OWL magnet-mounts on the roof of a pilot car and is plugged into a laptop with an operating program. It knows how far from the road it is, and includes that in its vertical obstacle measurements. Photo: LSA Autonomy

OWL magnet-mounts on the roof of a pilot car and is plugged into a laptop with an operating program. It knows how far from the road it is, and includes that in its vertical obstacle measurements. Photo: LSA Autonomy

Rigs carrying oversize loads follow routes carefully planned to avoid tight clearances. In many states, they’re escorted by pilot cars with signs and flashing amber lights to warn traffic ahead that something big is approaching.

Sometimes the pilot vehicle has a pole on its front bumper to gauge overhead obstructions. If the pre-set pole is too high to clear an object above, the pilot car’s driver can warn the rig behind.

That doesn’t always work, as we saw in that I-5 bridge collapse north of Seattle back in 2013. The pilot pole bumped the bridge’s overhead truss, but there wasn’t time to warn the rig’s driver, following at a brisk pace 550 feet behind. A story's here.

But technology can help. LSA Autonomy and Velodyne LiDAR have introduced the Overhead Wire Laser Detector, or OWL. A press release explained that the device mounts on the pilot car and plugs into a programmed laptop. Its software sensor processes sensor signals to measure wires and other objects ahead.

When clearances are insufficient, the system alerts the operator with audible and visual warnings, while providing photographic imaging for clarity. An informational video shows what’s on the display screen. 

OWL works at highway speeds, making it valuable for pre-transport route surveys, the statement said. However, when used for escorting, the pilot car’s driver should limit road speed to 25 mph to allow for sufficient stopping time.

The OWL system was developed at the request of one of the world’s leading advanced technology companies, said the statement. This was after an incident in which an oversize transport caught a communication wire, snapping a telephone pole and bringing down a power line that caused a regional blackout. It also damaged a transport vehicle, “imperiling the lives of transport crew members,” the statement declared.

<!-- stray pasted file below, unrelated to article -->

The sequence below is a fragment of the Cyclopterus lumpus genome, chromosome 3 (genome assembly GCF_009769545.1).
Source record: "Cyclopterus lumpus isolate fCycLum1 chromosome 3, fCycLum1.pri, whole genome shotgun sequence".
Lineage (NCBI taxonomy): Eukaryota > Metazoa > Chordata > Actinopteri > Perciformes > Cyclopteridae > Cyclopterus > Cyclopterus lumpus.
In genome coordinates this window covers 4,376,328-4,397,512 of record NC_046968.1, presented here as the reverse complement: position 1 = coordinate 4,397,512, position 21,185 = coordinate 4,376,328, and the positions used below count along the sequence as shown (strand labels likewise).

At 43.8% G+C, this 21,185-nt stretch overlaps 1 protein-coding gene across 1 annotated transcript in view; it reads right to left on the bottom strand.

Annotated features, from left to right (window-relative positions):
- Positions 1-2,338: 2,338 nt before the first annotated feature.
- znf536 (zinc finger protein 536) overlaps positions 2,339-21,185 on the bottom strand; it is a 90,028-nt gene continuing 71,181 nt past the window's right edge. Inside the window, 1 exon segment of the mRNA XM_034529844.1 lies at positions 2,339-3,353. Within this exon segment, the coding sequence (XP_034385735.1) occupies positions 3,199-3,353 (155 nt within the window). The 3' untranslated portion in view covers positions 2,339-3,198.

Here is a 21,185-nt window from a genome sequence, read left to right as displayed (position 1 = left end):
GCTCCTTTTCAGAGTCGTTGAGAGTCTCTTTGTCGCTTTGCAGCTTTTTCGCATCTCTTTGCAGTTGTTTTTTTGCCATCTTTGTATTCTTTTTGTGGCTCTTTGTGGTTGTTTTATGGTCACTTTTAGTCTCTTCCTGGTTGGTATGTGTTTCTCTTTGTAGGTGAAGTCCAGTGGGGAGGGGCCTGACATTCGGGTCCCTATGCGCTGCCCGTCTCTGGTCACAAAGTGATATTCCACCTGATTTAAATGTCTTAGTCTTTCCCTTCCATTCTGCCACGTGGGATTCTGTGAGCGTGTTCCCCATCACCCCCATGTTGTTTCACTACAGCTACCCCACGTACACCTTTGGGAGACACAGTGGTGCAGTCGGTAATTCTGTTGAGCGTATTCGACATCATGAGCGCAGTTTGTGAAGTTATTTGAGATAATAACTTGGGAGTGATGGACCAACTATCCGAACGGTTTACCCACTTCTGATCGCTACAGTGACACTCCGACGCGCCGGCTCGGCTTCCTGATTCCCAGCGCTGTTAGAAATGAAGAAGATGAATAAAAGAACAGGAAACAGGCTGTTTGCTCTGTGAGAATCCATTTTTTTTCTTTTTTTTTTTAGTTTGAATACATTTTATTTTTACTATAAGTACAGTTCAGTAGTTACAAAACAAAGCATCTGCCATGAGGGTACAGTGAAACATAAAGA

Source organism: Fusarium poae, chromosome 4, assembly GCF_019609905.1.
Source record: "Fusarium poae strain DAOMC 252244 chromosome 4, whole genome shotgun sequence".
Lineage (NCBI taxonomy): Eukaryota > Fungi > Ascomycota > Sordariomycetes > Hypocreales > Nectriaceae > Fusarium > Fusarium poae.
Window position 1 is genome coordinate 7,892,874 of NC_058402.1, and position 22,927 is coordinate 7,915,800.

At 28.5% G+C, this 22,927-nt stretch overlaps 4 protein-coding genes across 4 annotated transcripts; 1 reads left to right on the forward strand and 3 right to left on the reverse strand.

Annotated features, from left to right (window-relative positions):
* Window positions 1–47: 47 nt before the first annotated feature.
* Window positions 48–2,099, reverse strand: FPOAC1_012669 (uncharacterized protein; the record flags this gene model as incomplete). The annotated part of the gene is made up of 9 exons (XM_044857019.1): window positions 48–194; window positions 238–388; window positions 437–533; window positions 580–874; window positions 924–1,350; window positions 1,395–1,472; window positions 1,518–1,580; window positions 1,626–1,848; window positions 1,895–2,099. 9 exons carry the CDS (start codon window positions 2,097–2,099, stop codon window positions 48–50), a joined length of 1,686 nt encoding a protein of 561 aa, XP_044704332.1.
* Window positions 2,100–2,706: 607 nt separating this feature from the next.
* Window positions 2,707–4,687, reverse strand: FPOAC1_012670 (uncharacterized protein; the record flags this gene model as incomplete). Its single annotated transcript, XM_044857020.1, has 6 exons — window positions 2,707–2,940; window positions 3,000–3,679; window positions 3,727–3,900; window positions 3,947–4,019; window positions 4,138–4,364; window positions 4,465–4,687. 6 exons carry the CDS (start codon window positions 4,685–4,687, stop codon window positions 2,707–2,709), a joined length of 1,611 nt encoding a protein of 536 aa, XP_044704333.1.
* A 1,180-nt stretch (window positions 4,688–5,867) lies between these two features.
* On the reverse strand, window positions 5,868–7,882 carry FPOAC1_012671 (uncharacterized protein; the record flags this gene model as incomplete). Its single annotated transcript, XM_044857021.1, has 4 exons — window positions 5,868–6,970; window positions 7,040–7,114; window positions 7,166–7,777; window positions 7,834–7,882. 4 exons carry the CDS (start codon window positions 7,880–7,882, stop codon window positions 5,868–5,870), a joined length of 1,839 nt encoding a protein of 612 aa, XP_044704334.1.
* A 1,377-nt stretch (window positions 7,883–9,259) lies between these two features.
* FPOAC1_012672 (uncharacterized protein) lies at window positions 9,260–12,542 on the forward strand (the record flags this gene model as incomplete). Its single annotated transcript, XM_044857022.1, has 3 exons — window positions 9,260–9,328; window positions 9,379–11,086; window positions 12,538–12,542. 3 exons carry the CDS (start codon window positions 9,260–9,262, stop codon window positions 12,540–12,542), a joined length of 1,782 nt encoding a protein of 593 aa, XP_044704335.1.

“In its first use, when deployed in tandem with the traditional pole methodology, the OWL prevented an accident by alerting the transport driver to an obstruction that the lead poles failed to detect due to the crown of the road,” the release concluded.

After watching the OWL video, we came upon another YouTube video about the Giraffe G4, sold by the EZ Truck Store. It's informative and entertaining, and is here

Could these devices make poles obsolete?

Author

Tom Berg
Tom Berg

Tom Berg

Journalist since 1965, truck writer and editor since 1978. CDL-qualified; conducts road tests on new heavy-, medium- and light-duty tractors and trucks. Specializes in vocational trucks and trailers of all types.

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Journalist since 1965, truck writer and editor since 1978. CDL-qualified; conducts road tests on new heavy-, medium- and light-duty tractors and trucks. Specializes in vocational trucks and trailers of all types.

View Bio
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